People used to tell Jesse Bolt that he looked like Elvis Presley. Then he answered an ad in a Nashville newspaper and became an Elvis impersonator. Last week Bolt took the big step. The 31-year-old North Carolina native underwent surgery to look just like Elvis Presley. And he joined Miami promoter Danny O'Day's "clone army" - five individuals who all went through plastic surgery last week to look like The Doors' late lead singer Jim Morrison, the late Texas wailer Janis Joplin, the late folk singer Jim Croce.

And finally there is Erin Rhyne, Bolt's girl friend, who underwent the surgery to look like a femalte version of Elvis.

The bandages come off Sept. 1 in Atlanta, where "Rock and Roll Heaven" plays 41 dates in 17 days at the Southeast Fair. "It'll be a non-stop review of people's deceased heroes," promoter O'day said last week. The concert will be featured on NBC's "America Alive" that week, between the Scottish games from California and Masters and Johnson on a discussion of teen-age pregnancy, according to an NBC spokesman.

"An outrageous thing came along, and I jumped on it," said Mona Caywood-Moore, the 27-year-old Californian who hoped to be another Janis Joplin. "It's not like I'm gonna come out and my mother won't know me.

"People think it's morbid , or something - I'm having the time of my life. I never laughed so hard. It's so less morbid than women who have breast enlargements - get a little built up for the magazines. And I've been in more pain having braces put on my teeth," she said.

Duke O'Cornnell, who will portray Jim Morrison, was learning Doors songs from the radio back in Laurel, Md., and to him, it's only a role. "I don't think I'm really Jim Morrison - all the people in this are very balanced mentally. It's just unprecedented - people think you're strange."

"We never mock the performers we call each other by our names - it's not that far-out, only different. Believe me, I've been in show business 15 years, and this is not the strangest thing anybody's ever asked me to do."

O'Connell sees himself as bringing back '60s music, which he said was "more enlightening, more creative" than music today. "We wanted to do deceased rock stars - people who couldn't do it themselves," he said. "We're going to play the characters as authentically as possible." Asked about the famous incident in Miami where Morrison exposed himself on-stage, O'Connell said, "Oh-no - we'd never do anything like that."

For Mare Hazebrouck, the Jim Croce look-alike: "It's a leg up on a better job. The goal of most artists is to do their own songs. But it's hard to get that commercial edge you need. My philosophy now is, 'If there's a need, fill it.' And bring back '60s - they were definitely a better time, and the '50s have been beat into the ground."

"The plastic surgery is the ultimate make-up," Hazebrouck said, "and we always have our talent to fall back on."

Erin Rhyne has a tough acting job ahead - she's the female Elvis. For Rhyne, the decision to become a female Presley came about because her boyfriend was Jesse Bolt. They would get telephone calls at night from Bolt/Elvis fans, "and Jesse would have to be Elvis. Eventually, there got to be less of Jesse Bolt that I loved, and more of Elvis."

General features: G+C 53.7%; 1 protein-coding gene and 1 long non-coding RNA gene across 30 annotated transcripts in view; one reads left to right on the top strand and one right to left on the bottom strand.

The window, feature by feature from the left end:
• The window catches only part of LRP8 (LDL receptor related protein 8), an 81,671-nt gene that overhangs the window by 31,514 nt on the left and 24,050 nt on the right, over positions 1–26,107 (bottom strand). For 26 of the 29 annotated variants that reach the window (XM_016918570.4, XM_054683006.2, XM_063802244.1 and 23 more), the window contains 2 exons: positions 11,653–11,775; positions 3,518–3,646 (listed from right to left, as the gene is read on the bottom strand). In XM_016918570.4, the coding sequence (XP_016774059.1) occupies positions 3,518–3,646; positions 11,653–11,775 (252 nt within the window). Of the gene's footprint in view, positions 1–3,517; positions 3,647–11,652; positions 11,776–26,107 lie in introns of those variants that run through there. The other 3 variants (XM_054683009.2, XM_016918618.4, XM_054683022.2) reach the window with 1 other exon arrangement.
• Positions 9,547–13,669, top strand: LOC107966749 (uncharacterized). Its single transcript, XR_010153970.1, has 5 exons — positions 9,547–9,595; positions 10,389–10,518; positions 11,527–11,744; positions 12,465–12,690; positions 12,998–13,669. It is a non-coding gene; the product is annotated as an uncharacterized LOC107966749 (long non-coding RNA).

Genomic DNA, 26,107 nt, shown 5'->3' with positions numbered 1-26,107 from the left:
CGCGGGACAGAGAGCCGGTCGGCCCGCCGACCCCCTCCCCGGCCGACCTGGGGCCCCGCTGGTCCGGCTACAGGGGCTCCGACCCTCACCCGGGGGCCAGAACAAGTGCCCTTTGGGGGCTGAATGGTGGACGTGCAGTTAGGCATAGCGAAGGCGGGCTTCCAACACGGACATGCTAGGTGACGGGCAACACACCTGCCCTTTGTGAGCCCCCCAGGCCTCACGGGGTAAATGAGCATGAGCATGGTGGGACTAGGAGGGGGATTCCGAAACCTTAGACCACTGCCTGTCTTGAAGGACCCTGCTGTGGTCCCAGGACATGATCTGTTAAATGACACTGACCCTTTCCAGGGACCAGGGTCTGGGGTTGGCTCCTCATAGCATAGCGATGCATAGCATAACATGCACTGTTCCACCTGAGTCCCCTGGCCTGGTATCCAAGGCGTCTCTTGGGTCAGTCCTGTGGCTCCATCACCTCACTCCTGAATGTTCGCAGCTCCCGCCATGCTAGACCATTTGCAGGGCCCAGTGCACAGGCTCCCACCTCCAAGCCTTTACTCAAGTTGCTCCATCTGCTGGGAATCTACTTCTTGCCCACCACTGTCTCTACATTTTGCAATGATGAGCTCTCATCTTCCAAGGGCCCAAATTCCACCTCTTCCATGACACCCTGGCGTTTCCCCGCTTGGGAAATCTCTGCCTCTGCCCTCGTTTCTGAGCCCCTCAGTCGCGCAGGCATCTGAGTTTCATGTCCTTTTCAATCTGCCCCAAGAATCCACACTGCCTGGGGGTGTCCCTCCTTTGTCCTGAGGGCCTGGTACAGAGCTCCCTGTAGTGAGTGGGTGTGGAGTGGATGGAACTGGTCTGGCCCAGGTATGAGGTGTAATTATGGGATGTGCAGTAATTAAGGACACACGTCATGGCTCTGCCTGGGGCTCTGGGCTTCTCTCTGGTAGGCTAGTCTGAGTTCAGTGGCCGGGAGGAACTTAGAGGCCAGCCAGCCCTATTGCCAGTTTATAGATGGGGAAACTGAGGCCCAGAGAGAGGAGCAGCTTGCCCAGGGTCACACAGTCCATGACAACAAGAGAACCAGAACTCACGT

She tried to understand, she said. "Then one day I said I'd give anything to understand, and there was Danny O'Day saying 'Anything?'" She said she hopes to satisfy Elvis fans, "giving them scarves and being Elvis for them."

O'Day is proud of them all. He books acts into nightclubs all over the country, he says, and all the performers have worked with him before as singers. The group had its origin in a club act. O'Day put together a few years ago called The Copycats.

"They were very good," O'Day says, "but something was missing. I realized you had to give people something to look at."

Thus Rock and Roll Heaven. O'Day also had more love for the '60s than the '70s. "I have two teenage kids, and I take them to concerts and I see people stomping chickens and the message if 'Tear the mothers' heads off,' or something. I want to take it back to the '60s, including the prices" - which he said will be about $5 a ticket.

At least one person isn't so proud of the "clone army" as O'Day - the plastic surgeon who did the work. O'Day won't divulge his name - anonymity is part of the deal. "Nobody can speak to th surgeon - we had four cancel on us before we found one who would do it. I guess a woman would feel a little strange going to the same guy for a breast enlargement, say."

Until their clone debut, the performers are in California considering film deals, O'Day says, and studying performances of whom they will portray. And, at least for Jesse Bolt, that's the key.

"I don't think I'm Elvis, you understand - I'm an actor," Bolt says. "It's like Paul Newman in 'Bullitt' - he doesn't walk around thinking he's 'Bullitt' all the time."

There is a pause. Steve McQueen starred in "Bullitt." "Well, it's like Steve McQueen then, you understand."